Most employers are required by the Fair Labor Standards Act (“FLSA”) to pay overtime, but not all do. The FLSA requires that employers pay overtime to employees for all hours worked over 40 unless they fall under a specific exception. This requirement applies to both hourly and salaried employees. Unfortunately, some employers misclassify their employees as exempt from the FLSA to avoid paying overtime.
Some of the most common job sectors where lost or unpaid wages occur include:
- IT workers
- Salespersons and commissioned employees
- Restaurant workers and tipped employees
- Nurses and hospital personnel
- Call center employees
- Delivery drivers
Who is exempt from overtime pay?
The following list provides examples of lawful exemptions from the FLSA’s overtime requirement:
The employee’s primary duty must be managing the business, and the employee must regularly direct the work of at least two full- time employees. The employee must be given the authority to hire and fire employees from the company, or to make recommendations as to hiring and firing that are given particular weight.
The employee’s primary duty must be the performance of office work directly related to the management or general business operations of the employer, and the employee must assist with the running or servicing of the business. This includes activities such as accounting, auditing, purchasing, advertising, personnel management, or negotiations. The employee’s primary duty must include the exercise of discretion and independent judgment on matters of significance to the company.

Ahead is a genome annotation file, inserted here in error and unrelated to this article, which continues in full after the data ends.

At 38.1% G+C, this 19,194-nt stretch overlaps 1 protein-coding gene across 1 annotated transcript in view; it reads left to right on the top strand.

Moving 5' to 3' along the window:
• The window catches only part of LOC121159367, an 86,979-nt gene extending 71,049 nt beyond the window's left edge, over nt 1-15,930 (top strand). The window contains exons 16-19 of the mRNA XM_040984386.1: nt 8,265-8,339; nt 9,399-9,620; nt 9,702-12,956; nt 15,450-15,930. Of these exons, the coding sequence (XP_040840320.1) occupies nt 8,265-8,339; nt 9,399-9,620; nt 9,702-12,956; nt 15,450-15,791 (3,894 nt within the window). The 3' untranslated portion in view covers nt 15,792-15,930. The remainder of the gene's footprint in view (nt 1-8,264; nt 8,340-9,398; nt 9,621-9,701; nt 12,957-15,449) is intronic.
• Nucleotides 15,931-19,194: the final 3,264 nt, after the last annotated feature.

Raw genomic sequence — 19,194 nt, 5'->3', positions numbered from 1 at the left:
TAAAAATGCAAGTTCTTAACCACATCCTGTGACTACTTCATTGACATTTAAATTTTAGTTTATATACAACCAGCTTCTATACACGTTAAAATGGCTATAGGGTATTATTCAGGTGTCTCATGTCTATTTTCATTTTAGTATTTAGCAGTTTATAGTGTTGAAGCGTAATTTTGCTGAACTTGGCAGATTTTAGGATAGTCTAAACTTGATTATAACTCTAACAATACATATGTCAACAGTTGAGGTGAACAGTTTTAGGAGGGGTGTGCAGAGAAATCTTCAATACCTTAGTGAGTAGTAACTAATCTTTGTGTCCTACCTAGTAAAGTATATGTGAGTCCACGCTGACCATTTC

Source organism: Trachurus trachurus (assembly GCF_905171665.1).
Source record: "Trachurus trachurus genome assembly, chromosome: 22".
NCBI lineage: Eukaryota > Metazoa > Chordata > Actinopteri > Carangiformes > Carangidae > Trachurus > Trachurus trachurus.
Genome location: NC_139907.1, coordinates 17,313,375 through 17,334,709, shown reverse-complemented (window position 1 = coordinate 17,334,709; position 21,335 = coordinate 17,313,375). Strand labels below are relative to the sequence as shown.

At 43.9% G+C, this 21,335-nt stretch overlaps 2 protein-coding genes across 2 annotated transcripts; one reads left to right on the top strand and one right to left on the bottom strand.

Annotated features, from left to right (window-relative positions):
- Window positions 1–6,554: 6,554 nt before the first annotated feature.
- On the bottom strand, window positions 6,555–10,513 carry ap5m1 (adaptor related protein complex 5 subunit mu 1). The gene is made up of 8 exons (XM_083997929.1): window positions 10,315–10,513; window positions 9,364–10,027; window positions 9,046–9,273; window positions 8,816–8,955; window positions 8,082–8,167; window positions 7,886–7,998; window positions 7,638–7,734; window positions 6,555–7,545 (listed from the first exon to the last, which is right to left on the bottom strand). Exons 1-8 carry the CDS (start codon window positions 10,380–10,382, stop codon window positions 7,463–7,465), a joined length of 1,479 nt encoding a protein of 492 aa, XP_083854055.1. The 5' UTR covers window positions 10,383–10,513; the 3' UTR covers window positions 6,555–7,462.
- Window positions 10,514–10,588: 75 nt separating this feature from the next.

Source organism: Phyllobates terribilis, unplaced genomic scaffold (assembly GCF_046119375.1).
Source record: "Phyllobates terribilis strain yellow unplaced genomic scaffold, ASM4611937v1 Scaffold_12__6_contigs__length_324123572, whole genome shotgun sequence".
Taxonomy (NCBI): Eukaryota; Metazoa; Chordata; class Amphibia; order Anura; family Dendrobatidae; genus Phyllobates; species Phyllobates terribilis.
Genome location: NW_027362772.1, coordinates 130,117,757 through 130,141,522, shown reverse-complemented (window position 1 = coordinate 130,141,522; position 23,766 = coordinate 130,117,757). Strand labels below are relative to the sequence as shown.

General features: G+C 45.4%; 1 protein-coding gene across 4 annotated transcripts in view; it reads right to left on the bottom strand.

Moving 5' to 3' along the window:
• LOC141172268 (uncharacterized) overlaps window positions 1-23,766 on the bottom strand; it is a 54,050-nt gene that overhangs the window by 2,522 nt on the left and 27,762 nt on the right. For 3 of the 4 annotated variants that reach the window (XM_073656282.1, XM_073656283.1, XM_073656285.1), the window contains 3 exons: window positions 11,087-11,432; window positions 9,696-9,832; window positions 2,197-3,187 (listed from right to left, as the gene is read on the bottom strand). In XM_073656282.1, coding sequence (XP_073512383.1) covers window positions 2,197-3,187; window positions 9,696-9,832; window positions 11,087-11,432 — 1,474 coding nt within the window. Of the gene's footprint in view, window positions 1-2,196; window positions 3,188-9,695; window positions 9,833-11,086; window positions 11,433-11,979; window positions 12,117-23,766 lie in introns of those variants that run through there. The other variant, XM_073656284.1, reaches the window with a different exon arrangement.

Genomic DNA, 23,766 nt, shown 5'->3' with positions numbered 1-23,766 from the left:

The employee’s primary duty must be the performance of work requiring advanced knowledge in a field of science or learning, typically acquired through a college or similar program of instruction. In addition, the employee’s work must require the consistent exercise of discretion and judgment. Common examples of professionals exempt from overtime laws include doctors, lawyers, pharmacists, and engineers.
Computer Employee Exemption:
The employee must engage in duties that require a level of skill similar to that of computer programmers, software engineers, or systems analysts. Exempt computer employees have significant education and/or training in the computer sciences or other technical fields. Employees engaged in manufacturing or repairing computer hardware or software, such as IT Helpdesk employees, are not included in this exemption.
Outside Sales Exemption:
The employee must make sales, or obtain contracts for services or use of facilities, at a location other than their employer’s business.
For more information on exemptions, please see the Department of Labor’s Exemption Fact Sheets.
Habush Habush & Rottier can advise you on whether you are entitled to overtime and penalty damages. If you believe that your employer has failed to pay you the wages you deserve, contact Attorneys Jason Knutson or Breanne Snapp today at 608-255-6663 to speak about the details of your situation and learn more about how we can help.